Temporarily, At Least, It Looks Like The End Of Class-Action Lawsuits

Friday, February 22, 2013 07:46
Temporarily, At Least, It Looks Like The End Of Class-Action Lawsuits

Tags: Charles Schwab | FINRA | investor behavior

A FINRA hearing panel has dismissed two of the three charges FINRA brought against Charles Schwab Corp. over pre-dispute arbitration agreements.
The panel found that, although language in the agreements violates FINRA rules, FINRA cannot enforce the rules because they are in conflict with the Federal Arbitration Act.

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The decision has far-reaching implications. It opens the door for other firms to adopt arbitration agreements like Schwab’s that essentially preclude clients from participating in class-action suits.
Every broker-dealer would like to insulate themselves against class-action litigation—or any other type, for that matter.
The third charge against Schwab involved an attempt to limit the liability of arbitrators to consolidate individual claims in arbitration.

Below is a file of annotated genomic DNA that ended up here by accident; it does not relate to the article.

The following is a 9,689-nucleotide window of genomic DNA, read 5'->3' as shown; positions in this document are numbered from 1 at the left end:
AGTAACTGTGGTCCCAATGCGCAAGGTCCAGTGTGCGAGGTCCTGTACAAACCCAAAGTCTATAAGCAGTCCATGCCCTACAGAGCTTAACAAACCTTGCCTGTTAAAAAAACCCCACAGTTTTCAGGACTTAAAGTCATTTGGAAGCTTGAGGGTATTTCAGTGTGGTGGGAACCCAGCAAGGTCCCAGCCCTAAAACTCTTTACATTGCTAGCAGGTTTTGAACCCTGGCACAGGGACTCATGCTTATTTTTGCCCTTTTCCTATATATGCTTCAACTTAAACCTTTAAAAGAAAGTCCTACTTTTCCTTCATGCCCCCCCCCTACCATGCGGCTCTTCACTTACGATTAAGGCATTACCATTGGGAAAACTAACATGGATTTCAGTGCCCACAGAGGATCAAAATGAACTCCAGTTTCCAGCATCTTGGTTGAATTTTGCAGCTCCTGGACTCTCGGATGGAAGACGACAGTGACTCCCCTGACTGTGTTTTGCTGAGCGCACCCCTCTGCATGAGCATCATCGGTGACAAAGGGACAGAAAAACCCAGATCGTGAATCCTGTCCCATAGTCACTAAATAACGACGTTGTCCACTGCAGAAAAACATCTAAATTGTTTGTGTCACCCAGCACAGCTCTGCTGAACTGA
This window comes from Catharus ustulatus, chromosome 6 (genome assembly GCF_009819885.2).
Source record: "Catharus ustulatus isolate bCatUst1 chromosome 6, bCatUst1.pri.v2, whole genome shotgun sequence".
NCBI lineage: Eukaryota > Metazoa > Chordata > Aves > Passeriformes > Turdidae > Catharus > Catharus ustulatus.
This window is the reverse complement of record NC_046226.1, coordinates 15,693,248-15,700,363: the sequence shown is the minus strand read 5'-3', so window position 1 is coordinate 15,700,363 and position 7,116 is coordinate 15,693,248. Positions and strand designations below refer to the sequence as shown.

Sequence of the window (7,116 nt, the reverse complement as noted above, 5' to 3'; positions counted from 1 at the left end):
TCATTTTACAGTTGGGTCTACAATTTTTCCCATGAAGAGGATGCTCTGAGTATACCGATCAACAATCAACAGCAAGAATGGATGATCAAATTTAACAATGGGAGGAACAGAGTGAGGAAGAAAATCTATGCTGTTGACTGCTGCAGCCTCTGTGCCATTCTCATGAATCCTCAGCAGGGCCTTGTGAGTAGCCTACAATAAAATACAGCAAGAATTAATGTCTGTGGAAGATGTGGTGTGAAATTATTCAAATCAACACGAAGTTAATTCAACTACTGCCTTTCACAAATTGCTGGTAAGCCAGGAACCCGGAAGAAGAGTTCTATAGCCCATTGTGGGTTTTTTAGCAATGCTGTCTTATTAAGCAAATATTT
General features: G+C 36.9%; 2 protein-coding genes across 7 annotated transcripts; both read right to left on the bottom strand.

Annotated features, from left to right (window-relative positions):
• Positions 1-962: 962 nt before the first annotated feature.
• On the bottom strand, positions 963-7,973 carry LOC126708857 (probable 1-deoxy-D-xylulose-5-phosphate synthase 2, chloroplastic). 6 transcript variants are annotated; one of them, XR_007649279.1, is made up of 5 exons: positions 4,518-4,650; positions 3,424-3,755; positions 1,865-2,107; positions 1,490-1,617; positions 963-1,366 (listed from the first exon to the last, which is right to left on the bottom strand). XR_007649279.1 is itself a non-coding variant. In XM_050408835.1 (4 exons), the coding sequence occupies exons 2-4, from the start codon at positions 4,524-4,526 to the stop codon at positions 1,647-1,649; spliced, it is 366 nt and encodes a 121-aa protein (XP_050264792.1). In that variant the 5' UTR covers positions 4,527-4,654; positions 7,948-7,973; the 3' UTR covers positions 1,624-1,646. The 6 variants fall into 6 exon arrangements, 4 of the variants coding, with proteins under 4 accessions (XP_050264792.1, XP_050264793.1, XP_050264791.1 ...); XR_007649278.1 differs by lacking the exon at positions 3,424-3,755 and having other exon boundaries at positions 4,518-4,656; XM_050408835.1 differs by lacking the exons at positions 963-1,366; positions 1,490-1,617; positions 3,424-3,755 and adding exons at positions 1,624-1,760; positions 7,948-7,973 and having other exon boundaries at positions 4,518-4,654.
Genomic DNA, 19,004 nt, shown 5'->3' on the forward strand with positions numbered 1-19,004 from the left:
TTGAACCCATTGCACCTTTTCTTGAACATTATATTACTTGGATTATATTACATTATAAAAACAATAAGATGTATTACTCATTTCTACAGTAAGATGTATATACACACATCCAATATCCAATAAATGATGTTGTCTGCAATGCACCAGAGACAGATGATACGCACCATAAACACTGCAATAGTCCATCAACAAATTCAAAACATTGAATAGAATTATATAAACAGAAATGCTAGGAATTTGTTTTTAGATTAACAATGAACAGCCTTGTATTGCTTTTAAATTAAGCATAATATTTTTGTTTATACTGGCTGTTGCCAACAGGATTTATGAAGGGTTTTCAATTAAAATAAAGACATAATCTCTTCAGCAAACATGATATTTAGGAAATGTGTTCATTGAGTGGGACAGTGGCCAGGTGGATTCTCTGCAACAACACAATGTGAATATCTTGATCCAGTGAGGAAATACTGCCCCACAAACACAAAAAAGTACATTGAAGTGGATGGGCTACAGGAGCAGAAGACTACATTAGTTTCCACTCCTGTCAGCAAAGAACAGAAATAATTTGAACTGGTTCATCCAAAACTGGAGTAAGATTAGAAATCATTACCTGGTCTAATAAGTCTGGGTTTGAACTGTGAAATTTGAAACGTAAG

FINRA ordered Schwab to eliminate that language from its agreements and fined the firm $500,000.
The decision can be appealed to FINRA’s National Adjudicatory Council (NAC). The NAC can also take the first step and decide to review the case. If nothing is done after 45 days, the decision becomes final.
So far, Schwab has not commented about making an appeal. The firm feels arbitration is more effective for both it and its clients.
But the case is an important one so some type of review is likely. FINRA does not allow class-action claims to be filed within its arbitration system so precluding class action by clients in court effectively does away with them.


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